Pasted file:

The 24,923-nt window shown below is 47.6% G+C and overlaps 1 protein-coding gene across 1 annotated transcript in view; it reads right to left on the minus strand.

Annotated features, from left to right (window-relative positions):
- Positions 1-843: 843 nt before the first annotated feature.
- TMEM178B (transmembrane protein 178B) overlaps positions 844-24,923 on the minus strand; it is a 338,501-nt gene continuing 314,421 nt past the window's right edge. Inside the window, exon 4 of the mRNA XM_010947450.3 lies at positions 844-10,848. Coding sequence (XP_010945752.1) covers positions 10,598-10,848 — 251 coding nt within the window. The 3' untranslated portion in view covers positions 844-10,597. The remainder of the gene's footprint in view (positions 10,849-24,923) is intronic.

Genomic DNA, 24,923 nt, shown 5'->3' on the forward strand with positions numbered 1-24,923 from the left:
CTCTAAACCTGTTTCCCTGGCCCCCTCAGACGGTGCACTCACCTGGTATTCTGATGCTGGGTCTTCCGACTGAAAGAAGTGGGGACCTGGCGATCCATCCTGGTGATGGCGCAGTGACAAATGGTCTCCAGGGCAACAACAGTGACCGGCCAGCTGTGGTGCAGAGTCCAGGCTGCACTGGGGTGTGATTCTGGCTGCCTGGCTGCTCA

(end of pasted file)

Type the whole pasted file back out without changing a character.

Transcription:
The 24,923-nt window shown below is 47.6% G+C and overlaps 1 protein-coding gene across 1 annotated transcript in view; it reads right to left on the minus strand.

Annotated features, from left to right (window-relative positions):
- Positions 1-843: 843 nt before the first annotated feature.
- TMEM178B (transmembrane protein 178B) overlaps positions 844-24,923 on the minus strand; it is a 338,501-nt gene continuing 314,421 nt past the window's right edge. Inside the window, exon 4 of the mRNA XM_010947450.3 lies at positions 844-10,848. Coding sequence (XP_010945752.1) covers positions 10,598-10,848 — 251 coding nt within the window. The 3' untranslated portion in view covers positions 844-10,597. The remainder of the gene's footprint in view (positions 10,849-24,923) is intronic.

Genomic DNA, 24,923 nt, shown 5'->3' on the forward strand with positions numbered 1-24,923 from the left:
CTCTAAACCTGTTTCCCTGGCCCCCTCAGACGGTGCACTCACCTGGTATTCTGATGCTGGGTCTTCCGACTGAAAGAAGTGGGGACCTGGCGATCCATCCTGGTGATGGCGCAGTGACAAATGGTCTCCAGGGCAACAACAGTGACCGGCCAGCTGTGGTGCAGAGTCCAGGCTGCACTGGGGTGTGATTCTGGCTGCCTGGCTGCTCA